Opening an extraordinary session with the UN High Commissioner for Refugees Filippo Grandi on the occasion of International Women's Day, Parliament’s President Martin Schulz highlighted Parliament's continuous efforts to combat all forms of violence against women, be it in their home countries, when fleeing or upon arrival in the EU. Mr Grandi called on the EU to reaffirm its values and to reject “blanket” return policies without stipulating safeguard clauses. (Read more: "Moment of truth to reaffirm EU values" urges UN High Commissioner for Refugees)

Gülhan was a physics student in Syria when the civil war put paid to her promising future. Now 32 she has already spent four years living at Osmaniye refugee camp in southern Turkey, an existence that has become routine for her and her three young children. The conflict in Syria has resulted in the world's largest humanitarian disaster since World War II and last week two EP delegations led by Sylvie Guillaume and Jean Arthuis visited some of those whose lives have been upturned by the conflict. (Read more: Refugees: MEPs assess the situation on the ground in Turkey)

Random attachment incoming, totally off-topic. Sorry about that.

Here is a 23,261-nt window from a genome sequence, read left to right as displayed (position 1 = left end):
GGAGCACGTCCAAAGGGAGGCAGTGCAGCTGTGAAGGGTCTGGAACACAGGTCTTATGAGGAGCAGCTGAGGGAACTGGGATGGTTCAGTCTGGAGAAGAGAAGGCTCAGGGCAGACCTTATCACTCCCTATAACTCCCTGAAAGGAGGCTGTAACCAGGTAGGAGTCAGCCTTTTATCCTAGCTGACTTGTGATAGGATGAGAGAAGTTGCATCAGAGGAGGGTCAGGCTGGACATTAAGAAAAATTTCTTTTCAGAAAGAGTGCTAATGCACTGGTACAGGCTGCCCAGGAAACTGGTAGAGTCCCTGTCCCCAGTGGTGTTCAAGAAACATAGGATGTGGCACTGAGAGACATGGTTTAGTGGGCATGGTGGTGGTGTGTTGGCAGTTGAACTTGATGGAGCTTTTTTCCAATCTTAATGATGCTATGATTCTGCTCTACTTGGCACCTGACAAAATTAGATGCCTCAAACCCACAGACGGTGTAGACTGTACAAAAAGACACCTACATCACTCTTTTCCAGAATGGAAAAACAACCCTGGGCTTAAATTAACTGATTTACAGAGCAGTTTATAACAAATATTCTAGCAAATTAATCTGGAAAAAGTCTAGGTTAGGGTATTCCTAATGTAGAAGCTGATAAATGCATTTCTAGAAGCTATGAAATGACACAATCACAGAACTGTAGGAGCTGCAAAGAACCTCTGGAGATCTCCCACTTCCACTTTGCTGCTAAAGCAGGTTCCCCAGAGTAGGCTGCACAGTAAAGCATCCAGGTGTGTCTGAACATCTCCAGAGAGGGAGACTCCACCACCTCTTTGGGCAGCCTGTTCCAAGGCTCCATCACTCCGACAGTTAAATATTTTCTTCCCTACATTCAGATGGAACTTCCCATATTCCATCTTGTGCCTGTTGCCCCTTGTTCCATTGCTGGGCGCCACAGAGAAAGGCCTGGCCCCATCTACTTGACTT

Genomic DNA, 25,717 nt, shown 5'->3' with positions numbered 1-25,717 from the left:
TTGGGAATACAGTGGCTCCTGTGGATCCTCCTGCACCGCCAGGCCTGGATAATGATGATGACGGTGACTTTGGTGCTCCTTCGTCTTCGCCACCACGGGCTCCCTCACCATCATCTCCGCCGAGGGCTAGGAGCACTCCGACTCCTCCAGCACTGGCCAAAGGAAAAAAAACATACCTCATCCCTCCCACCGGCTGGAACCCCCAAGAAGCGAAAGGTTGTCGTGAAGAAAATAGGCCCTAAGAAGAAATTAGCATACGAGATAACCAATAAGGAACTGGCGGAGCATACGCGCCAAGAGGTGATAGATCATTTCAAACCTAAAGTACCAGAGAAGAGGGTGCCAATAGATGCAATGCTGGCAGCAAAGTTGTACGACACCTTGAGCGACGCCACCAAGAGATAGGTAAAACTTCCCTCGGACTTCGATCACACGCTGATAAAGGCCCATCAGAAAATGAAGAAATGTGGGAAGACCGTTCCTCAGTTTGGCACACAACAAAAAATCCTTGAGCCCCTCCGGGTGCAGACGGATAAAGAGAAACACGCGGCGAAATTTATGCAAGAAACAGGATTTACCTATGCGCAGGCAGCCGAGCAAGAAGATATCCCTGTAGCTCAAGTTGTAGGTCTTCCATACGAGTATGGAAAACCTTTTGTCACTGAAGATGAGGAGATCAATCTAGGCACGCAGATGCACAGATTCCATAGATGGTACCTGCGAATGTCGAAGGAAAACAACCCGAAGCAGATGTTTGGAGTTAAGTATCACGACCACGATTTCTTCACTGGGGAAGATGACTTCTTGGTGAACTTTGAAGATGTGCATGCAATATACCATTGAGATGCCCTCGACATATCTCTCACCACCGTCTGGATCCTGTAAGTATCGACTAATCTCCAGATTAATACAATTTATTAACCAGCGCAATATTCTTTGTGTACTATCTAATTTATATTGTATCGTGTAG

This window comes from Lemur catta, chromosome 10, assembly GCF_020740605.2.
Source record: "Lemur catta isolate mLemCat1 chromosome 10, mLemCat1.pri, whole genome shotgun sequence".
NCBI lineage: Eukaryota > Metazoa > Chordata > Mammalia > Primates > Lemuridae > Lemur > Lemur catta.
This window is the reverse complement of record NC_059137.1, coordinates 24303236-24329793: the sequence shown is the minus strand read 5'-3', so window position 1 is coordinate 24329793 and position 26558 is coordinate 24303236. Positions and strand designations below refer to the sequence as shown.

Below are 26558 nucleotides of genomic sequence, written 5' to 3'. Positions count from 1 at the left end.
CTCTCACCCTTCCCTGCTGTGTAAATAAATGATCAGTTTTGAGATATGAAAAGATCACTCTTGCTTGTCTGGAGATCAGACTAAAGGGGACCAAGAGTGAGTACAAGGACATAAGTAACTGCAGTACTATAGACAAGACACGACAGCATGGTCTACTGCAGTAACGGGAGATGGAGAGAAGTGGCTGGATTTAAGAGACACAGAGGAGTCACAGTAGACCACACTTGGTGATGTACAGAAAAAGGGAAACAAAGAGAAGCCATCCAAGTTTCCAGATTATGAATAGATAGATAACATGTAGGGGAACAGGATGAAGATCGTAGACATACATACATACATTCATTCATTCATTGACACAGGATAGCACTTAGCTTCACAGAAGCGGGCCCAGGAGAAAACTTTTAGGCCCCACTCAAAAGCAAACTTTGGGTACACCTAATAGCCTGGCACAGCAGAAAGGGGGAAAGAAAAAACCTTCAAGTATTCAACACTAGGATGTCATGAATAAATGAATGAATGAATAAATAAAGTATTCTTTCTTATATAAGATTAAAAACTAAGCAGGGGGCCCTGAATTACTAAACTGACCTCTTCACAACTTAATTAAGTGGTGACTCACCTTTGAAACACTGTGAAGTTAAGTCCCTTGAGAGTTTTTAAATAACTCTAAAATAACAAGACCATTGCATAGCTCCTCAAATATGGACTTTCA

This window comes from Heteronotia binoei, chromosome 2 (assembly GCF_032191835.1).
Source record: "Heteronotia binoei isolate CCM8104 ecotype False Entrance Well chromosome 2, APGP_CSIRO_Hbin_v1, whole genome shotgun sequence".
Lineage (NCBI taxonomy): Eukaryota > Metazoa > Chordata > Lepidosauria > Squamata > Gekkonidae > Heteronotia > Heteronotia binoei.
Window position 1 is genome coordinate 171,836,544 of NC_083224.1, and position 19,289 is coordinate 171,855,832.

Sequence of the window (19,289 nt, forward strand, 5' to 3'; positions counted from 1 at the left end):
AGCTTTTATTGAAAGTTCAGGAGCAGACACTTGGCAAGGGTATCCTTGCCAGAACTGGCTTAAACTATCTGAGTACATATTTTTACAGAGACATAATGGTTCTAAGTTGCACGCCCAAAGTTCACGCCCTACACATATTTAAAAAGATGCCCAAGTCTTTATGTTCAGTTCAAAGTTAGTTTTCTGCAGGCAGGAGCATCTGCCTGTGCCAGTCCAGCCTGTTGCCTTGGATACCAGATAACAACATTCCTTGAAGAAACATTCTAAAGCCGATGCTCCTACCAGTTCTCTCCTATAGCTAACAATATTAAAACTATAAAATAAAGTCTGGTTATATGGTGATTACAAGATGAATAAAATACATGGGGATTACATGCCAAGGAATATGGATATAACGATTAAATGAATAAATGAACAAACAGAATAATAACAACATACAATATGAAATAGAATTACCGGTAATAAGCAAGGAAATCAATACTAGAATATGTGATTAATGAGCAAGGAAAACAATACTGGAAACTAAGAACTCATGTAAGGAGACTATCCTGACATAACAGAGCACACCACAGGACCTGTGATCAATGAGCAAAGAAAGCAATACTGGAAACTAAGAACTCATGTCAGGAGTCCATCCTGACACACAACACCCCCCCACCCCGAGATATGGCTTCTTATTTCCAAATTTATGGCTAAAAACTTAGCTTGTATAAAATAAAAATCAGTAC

Migration commissioner Dimitris Avramopoulos warned MEPs the refugee crisis was "getting worse" during a meeting organised by the civil liberties committee on 14 January. He said the EU's unity was at stake amid an increase of "populism and nationalism". The commissioner also called on member states to deliver on their own promises and show solidarity to each other: "If Schengen collapses, it will be the beginning of the end of the European project". (Read more: Refugee crisis: "If Schengen collapses, it'll be start of end European project")

The real divide revealed by today’s migration challenges to the EU is between “pros”, who want to use the EU to solve these challenges, and “antis”, who want to use them to dissolve the EU, argued many MEPs in Tuesday’s debate. Most deplored EU member states’ slowness to deliver on their pledges to pay for more help for refugees, and more manpower to process them at EU borders. The €2.3 bn shortfall is the same as it was two months ago, noted Commission President Jean-Claude Juncker. (Read more: Migration debate: the real divide)

EU heads of state and government met this Wednesday 23 September to discuss the migration crisis in the EU and, speaking at the start of the European Council, EP President Schulz said that the European Union "is built on de facto solidarity, out of necessity, not romanticism." "The European Parliament will now engage as a matter of priority with the Council on the proposals presented by President Juncker on 9 September, and present its own further proposals, " he said. (Read more: EP President Schulz at the European Council: "Compassion and human decency must motivate our political decisions")